The European Union’s move to end tax avoiding practices within its member states clashes all too conveniently with Britain’s decision to leave the EU.
The directive, which was presented by the Commission on 28th January 2016 and was adopted on June 20th of the same year, follows the Conservative-led Brexit process with surprising accuracy.
One month after the Anti-Tax Avoidance Directive was presented David Cameron announced a referendum on Britain’s relationship with the EU, and three days after it was adopted the vote to Leave had been cast.
Far from it been at the heart of the British public’s motives to leave the EU, it was undoubtedly at the forefront of the minds of those who were driving the movement.
Executive officials of the pro-Brexit press are all noted tax avoiders, with Rupert Murdoch of News Corp, the Barclay brothers of the Telegraph and Lord Rothermere enjoying non-domicile status in the UK.
David Cameron met with these publications far more than he did pro-Remain titles in the run-up to the election despite publicly backing Remain.
As Nolan Jazimreg wrote here, he is “a classic Jekyll & Hyde example”.
“David Cameron publicly campaigns to remain in the EU but then secretly spends most of his time with people who campaigned to leave the EU.
“Every time the EU undertook momentous actions to end tax-avoidance amongst its member states, Mr Cameron responded by issuing his momentous announcements regarding the British EU referendum”.
In January of 2013, Cameron confirmed he favoured an EU referendum after Brussels produced a concrete action plan to stamp out tax-avoiding practices amongst its member states.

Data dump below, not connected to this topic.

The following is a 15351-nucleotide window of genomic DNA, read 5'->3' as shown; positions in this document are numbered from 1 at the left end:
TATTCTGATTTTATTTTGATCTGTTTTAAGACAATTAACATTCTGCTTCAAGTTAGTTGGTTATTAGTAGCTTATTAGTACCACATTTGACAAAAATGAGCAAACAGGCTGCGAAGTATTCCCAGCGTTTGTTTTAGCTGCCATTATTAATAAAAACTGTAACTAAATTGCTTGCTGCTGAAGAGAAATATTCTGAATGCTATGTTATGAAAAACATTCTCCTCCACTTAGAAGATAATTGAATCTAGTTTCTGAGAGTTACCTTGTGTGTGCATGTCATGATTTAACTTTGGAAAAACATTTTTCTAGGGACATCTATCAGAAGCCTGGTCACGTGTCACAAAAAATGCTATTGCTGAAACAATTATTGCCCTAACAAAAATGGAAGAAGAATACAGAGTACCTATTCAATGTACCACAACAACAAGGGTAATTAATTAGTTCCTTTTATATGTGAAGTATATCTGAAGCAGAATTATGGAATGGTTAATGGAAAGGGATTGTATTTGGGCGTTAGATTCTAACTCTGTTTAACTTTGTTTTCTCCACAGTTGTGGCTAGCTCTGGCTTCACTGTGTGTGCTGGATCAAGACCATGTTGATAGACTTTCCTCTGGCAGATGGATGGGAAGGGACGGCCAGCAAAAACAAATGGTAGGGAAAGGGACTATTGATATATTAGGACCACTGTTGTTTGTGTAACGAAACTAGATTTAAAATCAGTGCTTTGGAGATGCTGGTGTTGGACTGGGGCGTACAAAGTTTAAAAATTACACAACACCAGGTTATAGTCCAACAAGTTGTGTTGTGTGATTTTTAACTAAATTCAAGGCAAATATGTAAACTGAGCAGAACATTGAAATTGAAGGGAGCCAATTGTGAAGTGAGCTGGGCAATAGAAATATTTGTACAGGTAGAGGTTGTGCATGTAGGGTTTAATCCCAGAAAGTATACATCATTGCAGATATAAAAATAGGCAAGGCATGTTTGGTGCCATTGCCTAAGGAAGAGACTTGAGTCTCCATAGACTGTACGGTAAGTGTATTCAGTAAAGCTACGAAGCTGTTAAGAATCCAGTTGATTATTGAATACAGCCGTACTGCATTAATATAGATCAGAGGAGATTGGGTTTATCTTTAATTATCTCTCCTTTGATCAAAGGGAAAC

He also made his first push to exempt Europe’s smallest entrepreneurial companies from more EU Directives by requesting from the President of the European Council that it excluded offshore trusts from the directive.
As the Guardian noted here, “David Cameron intervened personally to prevent offshore trusts from being dragged into an EU-wide crackdown on tax avoidance.
“In a letter to the then president of the European council, Herman Van Rompuy, the prime minister said that trusts should not automatically be subject to the same transparency requirements as companies.”
It is perhaps not surprising therefore that within a month of the European Commission presenting a proposal on the anti-tax avoidance proposal Theresa Villiers, Priti Patel, Michael Gove, Iain Duncan Smith, Chris Grayling, and John Whittingdale appeared at the Vote Leave headquarters holding a banner with a slogan “Let’s take back control”.
They have achieved their goals, but at what expense to the British public?